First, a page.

Lin advised Aiel to go first to Greymouse’s head and introduce himself, and Aiel did so, stroking the smooth nose awkwardly, and jumping a little when the beast blew softly down its nostrils at him. He liked horses – at a distance. He thought them elegant, graceful creatures. But he seldom travelled far, and so, as Verrin had rightly observed, had not ridden much. Lin laughed at his friend’s hesitation. “He will not eat you, Aiel!” The Swordsman turned to look at the two golden mares. “I have never seen two so like!” , he commented. Krystha grinned. “Should not two sisters ride two sisters? Honey and Whitefoot were bred for us; full sisters, and two years apart, just like me and Arentha.” The lightness was not forced, but it was a defence against the thought of the Black Piper, and the Bloodstone, and the reason for the Way – one last chance of normality before they plunged into the dreadful adventure.

Aiel said, “We must go.” Merhaun came forward and embraced them all, his daughters first. To Aiel, he said, ” I entrust them to you Aiel, Lin – my ‘treasures of the Mountains’.” Aiel nodded, and said, “Merhaun, keep in touch with my father. If I can, I will send him word of our progress.” “Will that not be dangerous, Aiel? Your message may fall into the hands of enemies.” “Not my message, Lord of the Mountains.” Aiel answered. “You forget the powers of the Priesthood, Merhaun. I will send the Thought-without-Words through the Priesthood, until it reaches Arnath my father.” “Of course!” Merhaun exclaimed. “I had forgotten.” He stood back as the travellers mounted. Aiel was still a little nervous, but Greymouse stood solidly and showed no displeasure at the young Priest’s unpractised horsemanship. Lin leapt nimbly into his saddle and had Mischief under firm control before the horse had time to play any tricks. Arentha and Krystha slid smoothly and gracefully onto the backs of Honey and Whitefoot, and the company was ready to depart. Merhaun lifted his hand in blessing. “Go in Light, all of you ” he said, “Light be with you , Aiel, Lightstone-Bearer!” They rode off across the smooth turf of the Fortress Level, turning, just before entering the trees, to wave farewell once more to the lonely figure standing just outside the high wooden gates. Aiel glanced at the maidens. Arentha’s eyes were bright as if with unshed tears. Krystha’s face showed no emotion, but her grip on the reins was unnecessarily tight.

Since Arentha and Krystha knew these woods well, it was wiser to let them lead the way, though Lin warned them not to ride too far ahead, drawing a scornful comment from Krystha. They were, she then told them, following an ancient hunting trail, old beyond memory, going back, perhaps, even to the time of Brann and Tamorine. This forest was as full of new life and rich earthy smells and the little scufflings of hidden animals and birds as the forest further down the mountain by the White River, but up here it was not so still and humid under the trees. They could still hear the sound of the Falls below them, but when they crossed the River once, as it meandered across their path, it was scarcely more than a stream, for they were near one of its sources, bubbling out of the very rock of the mountain, fed by an underground spring. A food-beast, winter prey of the Fortress’ huntsmen, was drinking by the river; it raised terrified dark eyes and bounded away in panic as they came near, A little further up the mountain they came to a clearing in the forest where a small wooden building stood, a shelter for hunters who might be spending the night on the mountainside. Lin insisted on investigating the building, but it was empty, and, assured that there were no enemies there, he allowed them to ride on.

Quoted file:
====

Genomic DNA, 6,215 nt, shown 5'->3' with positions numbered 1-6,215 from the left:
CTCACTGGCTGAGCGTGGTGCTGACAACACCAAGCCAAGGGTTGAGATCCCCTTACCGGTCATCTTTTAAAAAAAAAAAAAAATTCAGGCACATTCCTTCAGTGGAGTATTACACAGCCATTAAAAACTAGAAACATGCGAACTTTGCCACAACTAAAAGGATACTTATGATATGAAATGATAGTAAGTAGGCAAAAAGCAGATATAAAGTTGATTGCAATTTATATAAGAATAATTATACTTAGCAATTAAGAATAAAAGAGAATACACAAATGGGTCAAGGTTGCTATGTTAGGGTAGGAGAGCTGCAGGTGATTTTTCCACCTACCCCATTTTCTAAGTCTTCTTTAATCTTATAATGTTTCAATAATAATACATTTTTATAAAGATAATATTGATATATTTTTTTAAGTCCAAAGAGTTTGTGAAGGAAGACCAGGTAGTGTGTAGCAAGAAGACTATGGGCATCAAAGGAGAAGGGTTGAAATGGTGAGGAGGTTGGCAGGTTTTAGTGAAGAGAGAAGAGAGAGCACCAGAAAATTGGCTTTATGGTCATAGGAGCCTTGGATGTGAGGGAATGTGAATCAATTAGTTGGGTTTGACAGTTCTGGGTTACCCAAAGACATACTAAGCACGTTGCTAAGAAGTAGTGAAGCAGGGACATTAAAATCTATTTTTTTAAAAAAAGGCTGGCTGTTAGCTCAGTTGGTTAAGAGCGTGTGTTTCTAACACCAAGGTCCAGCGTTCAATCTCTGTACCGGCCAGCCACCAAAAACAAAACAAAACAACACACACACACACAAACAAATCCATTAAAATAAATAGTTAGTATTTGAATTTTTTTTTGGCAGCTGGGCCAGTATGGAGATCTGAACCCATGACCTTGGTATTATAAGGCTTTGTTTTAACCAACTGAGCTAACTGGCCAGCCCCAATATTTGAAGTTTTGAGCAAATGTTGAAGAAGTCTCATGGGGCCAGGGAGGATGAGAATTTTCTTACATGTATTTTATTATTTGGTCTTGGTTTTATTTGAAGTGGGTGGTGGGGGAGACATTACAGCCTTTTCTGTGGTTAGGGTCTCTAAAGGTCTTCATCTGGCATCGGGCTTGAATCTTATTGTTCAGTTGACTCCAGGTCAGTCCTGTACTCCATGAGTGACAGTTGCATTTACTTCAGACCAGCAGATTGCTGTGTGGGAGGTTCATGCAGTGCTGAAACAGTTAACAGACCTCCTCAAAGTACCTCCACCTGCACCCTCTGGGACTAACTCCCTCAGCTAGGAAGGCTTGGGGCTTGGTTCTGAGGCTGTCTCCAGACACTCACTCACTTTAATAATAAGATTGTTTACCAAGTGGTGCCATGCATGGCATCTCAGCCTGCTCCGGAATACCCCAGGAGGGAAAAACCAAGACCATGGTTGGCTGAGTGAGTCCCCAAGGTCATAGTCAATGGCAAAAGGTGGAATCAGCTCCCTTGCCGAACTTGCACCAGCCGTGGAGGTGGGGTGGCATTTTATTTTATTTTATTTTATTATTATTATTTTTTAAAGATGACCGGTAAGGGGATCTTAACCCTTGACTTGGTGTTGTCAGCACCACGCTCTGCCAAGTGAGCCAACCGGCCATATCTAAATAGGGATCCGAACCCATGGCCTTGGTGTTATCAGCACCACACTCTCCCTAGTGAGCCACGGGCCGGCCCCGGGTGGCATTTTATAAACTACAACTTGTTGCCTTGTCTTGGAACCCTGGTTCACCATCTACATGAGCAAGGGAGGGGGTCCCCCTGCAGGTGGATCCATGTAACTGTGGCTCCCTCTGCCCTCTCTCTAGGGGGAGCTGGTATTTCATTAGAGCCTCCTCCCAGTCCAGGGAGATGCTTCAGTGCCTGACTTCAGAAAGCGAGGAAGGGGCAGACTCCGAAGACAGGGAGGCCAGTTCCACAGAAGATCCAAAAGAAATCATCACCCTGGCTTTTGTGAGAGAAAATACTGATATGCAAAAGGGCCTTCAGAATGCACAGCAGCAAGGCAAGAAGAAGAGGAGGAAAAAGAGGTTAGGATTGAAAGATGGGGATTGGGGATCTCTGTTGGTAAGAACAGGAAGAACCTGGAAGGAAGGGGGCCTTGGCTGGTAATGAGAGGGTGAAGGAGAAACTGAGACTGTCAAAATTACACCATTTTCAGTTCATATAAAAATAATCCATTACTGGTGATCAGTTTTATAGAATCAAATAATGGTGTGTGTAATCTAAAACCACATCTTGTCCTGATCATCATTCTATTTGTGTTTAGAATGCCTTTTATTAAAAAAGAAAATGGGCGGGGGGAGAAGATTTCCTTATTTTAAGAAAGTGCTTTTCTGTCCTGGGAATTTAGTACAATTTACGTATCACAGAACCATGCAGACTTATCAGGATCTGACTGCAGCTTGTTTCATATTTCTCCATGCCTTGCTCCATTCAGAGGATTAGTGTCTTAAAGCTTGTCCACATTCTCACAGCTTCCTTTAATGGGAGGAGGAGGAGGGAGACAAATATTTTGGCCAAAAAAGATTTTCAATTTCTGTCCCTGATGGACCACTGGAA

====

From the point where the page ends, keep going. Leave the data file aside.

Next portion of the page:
They had been riding for a long time, always upward, when the trees began to thin and they caught their first glimpse of the Spearcleft Pass, the narrow gash in the mountain range that was the only door to the North. Arentha said, “Let us stop for a little and refresh ourselves.” The others agreed and dismounted, tethering their horses, and she gave them pieces of bread, baked fresh that morning and spread with soft, creamy cheese, and some fruit. They ate peacefully, sitting on the grass in the shade of the trees, but as they were finishing their meal, Lin gave an exclamation. “Lin, what is it?” Aiel asked. “Something moved – there, in the bushes.” Lin answered, quickly rising to his feet and drawing his sword.

They followed his anxious gesture, and saw the bushes stirring, rustling. Aiel’s hand went to the Lightstone, Krystha’s to her little knife. The bushes parted, and they saw no human enemy, but what might be as deadly – the broad, brindled-tawny head of a hill-cat. At second glance, though, they saw that the beast was no danger to them. Its head hung low, its eyes were dull, and it breathed as if it had been running hard. Then, as it came out into the clearing, they saw it was a female, heavily pregnant, flanks heaving. Krystha whispered, fiercely, “Be still, all of you! Do not frighten her!”